The beginning of the Inca Trail

Machu Picchu Travel Blog

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Out train to Machu Picchu

At around 06:20 we were transferred from our Hotel in Cusco to the San Pedro Train Station. We were given backpacker return Tourist train tickets to kilometer 104 where we would begin our One Day Inca Trail hike. The elevation at kilometer 104 is 2100m and we had to walk 14km over 7 hours with some rest and stops until Machu Picchu. After paying entrance fees and signing some paperwork we walked to Chachabamba and Choquesuysuy where our tour guide made a short introduction to our trek.

 

Among the many roads and trails constructed in pre-Columbian South America, the Inca road system (El Camino Inca) of Peru was the most extensive. Traversing the Andes mountains and reaching heights of over 5,000 m above sea level, the trails connected the regions of the Inca empire from the northern provincial capital in Quito, Ecuador past the modern city of Santiago, Chile in the south. The Inca road system covered approximately 22,500 km and provided access to over three million km² of territory.

 

Because the Incas did not make use of the wheel for transportation, and did not have horses until the arrival of the Spanish in Peru in the 16th century, the trails were used almost exclusively by people walking, sometimes accompanied by pack animals, usually the llama.

We begin our 2 Day Inca Trail Trek

 

The trails were post roads used by the Inca people as a means of relaying messages, carried via knotted-cord quipu and by memory; and for transporting goods. Messages could be carried by chasqui runners covering as much as 240 km per day, working in relay fashion much like the Pony Express of the 1860s in North America.

 

There were approximately 2,000 inns, or tambos, placed at even intervals along the trails. The inns provided food, shelter and military supplies to the tens of thousands who traveled the roads. There were corrals for llamas and stored provisions such as corn, lima beans, dried potatoes, and llama jerky. Along the roads, local villagers would plant fruit trees that were watered by irrigation ditches. This enabled chasqui runners and other travelers to be refreshed while on their journeys. Inca rope bridges provided access across valleys. Many of the trails converge on the center of the empire, the Inca capital city of Cuzco. Therefore, it was easy for the Spanish conquistadors to locate the city. Traversing the trails on horseback proved to be difficult and treacherous for the Spanish in their attempts to conquer the Inca Empire.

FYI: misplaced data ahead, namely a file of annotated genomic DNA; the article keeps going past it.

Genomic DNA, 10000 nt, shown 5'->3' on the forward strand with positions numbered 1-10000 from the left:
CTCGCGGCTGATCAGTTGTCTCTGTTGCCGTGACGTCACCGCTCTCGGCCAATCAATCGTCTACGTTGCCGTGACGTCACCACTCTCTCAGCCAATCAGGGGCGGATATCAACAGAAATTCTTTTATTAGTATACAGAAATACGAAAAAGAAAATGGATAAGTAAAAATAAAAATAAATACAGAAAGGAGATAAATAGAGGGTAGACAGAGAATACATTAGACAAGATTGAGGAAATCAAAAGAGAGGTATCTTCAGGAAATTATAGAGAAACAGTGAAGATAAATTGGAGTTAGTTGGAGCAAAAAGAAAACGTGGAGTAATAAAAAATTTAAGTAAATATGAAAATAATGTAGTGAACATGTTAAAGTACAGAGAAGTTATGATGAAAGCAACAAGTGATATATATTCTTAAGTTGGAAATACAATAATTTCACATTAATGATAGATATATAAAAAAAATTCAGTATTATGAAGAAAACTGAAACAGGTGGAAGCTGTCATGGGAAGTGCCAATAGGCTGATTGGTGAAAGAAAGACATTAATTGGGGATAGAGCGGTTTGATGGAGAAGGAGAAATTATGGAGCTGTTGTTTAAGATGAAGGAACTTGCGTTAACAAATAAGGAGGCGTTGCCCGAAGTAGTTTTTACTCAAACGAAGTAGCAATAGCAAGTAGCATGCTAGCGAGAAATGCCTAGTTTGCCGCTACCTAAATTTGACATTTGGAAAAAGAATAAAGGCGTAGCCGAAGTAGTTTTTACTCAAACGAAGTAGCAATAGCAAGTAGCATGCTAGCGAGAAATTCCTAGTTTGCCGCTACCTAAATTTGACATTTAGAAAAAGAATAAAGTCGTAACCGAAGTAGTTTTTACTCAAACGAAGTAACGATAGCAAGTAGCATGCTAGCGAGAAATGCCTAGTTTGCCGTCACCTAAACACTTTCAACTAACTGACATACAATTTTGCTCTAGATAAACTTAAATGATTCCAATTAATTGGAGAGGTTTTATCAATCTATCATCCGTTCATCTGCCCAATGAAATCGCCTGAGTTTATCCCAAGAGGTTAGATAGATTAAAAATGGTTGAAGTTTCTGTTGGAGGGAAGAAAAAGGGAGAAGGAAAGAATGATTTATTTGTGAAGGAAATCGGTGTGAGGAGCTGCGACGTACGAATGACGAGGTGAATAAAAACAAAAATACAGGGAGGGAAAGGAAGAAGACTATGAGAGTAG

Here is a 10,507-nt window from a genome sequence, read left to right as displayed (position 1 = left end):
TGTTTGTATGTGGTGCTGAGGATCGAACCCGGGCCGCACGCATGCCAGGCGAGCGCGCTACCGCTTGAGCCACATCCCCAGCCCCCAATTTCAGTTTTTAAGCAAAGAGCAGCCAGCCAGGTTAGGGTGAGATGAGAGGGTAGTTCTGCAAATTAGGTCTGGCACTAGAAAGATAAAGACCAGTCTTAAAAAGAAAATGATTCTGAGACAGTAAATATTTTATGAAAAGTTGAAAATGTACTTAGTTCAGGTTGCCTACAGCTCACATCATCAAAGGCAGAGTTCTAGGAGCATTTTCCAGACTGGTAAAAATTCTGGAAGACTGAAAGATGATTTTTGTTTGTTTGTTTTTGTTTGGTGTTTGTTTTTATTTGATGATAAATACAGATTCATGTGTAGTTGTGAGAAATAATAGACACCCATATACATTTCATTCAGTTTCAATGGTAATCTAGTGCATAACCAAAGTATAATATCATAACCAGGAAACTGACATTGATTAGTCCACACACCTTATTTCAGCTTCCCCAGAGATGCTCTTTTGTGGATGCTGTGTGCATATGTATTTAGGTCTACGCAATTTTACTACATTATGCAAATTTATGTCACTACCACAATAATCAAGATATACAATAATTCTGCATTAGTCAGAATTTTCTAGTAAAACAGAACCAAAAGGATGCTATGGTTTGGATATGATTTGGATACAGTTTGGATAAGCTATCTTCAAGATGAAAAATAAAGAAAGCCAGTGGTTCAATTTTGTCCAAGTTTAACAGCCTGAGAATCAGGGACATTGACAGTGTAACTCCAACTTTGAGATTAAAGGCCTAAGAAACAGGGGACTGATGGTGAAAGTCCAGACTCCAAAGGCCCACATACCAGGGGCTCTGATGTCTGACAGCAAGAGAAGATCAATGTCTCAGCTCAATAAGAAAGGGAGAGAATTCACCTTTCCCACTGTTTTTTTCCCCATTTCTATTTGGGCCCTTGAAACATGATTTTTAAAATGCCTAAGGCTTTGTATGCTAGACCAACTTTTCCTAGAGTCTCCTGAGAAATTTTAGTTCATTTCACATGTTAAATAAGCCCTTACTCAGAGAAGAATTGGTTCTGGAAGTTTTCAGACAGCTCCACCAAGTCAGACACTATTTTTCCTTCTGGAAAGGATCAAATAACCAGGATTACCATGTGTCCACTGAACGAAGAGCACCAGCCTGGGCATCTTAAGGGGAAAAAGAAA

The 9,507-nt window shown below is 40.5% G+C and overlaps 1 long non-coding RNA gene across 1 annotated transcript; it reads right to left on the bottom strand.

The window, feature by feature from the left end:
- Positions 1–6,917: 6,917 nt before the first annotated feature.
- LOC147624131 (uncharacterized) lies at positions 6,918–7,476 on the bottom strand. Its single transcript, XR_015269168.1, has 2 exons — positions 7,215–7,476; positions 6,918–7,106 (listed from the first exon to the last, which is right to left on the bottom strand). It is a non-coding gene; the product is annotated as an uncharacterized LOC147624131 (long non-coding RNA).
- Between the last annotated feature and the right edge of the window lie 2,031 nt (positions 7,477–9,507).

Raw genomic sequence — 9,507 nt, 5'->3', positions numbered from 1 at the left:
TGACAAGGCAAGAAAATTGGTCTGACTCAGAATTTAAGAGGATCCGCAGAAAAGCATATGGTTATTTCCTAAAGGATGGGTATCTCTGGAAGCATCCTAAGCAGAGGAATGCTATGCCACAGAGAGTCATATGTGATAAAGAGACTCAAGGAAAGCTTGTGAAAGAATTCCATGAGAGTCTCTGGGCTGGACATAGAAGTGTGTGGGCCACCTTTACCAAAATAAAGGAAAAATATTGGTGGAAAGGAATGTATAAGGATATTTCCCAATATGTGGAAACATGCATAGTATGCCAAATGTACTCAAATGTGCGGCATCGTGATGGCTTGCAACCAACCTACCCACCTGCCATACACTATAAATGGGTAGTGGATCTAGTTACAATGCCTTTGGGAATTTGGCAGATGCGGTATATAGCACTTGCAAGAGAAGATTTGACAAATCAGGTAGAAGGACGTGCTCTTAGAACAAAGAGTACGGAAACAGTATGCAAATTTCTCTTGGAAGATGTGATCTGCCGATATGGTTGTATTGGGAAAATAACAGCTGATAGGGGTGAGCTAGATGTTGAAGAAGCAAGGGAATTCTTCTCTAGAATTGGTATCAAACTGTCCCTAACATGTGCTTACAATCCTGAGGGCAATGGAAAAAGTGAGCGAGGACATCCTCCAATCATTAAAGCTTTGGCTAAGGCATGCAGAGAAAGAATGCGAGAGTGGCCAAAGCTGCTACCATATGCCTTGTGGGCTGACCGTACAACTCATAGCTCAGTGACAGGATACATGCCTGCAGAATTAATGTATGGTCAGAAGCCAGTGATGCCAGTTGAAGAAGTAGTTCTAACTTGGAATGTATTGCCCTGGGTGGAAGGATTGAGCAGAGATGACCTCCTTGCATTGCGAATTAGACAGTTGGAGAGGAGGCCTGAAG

The most important Inca road was the Camino Real, as it is known in Spanish, with a length of 5,200 km.

Along we go...
It began in Quito, Ecuador, passed through Cusco, and ended in what is now Tucumán, Argentina. The Camino Real traversed the mountain ranges of the Andes, with peak altitudes of more than 5,000 m. El Camino de la Costa, the coastal trail, with a length of 4,000 km (2,420 mi), ran parallel to the sea and was linked with the Camino Real by many smaller routes.

By far the most popular of the Inca trails for trekking is the Capaq Ñan trail, which leads from the village of Ollantaytambo to Machu Picchu, the so-called "Lost City of the Incas". There are many well-preserved ruins along the way, and hundreds of thousands of tourists from around the world make the three- or four-day trek each year, accompanied by guides.

 

The Inca Trail to Machu Picchu is actually three routes, which all meet up near Inti-Pata, the 'Sun Gate' and entrance to Machu Picchu. The three trails are known as the Mollepata, Classic and One Day trails, with Mollepata being the longest of the three. Passing through the Andes mountain range and sections of the Amazon rainforest, the Trail passes several well-preserved Inca ruins and settlements before ending at the Sun Gate on Machu Picchu mountain. The two longer routes require an ascent to beyond 12,000 ft above sea level, which can result in altitude sickness.

 

Concern about overuse leading to erosion has led the Peruvian government to place a limit on the number of people who may hike this trail per season, and to sharply limit the companies that can provide guides.

A view of Winay Wayna
As a result, advance booking is mandatory. A maximum of 500 people, including guides and porters, are permitted to begin the trail every day. As a result, the high season books out very quickly.

The trek was very hard, but not as hard as our trek in Isla do Sol had been. For lunch we finally stopped at Winay Wayna, an impressive and well-preserved Inca site, where the one-day trail meets up with the main route. We departed full of energy after a wholesome lunch and finally arrived at the sacred Sun Gate, marking the entrance to the complex of Machu Picchu. What a mystical and inspiring moment… to finally see our final great objective… Machu Picchu… the lost city of the Incas.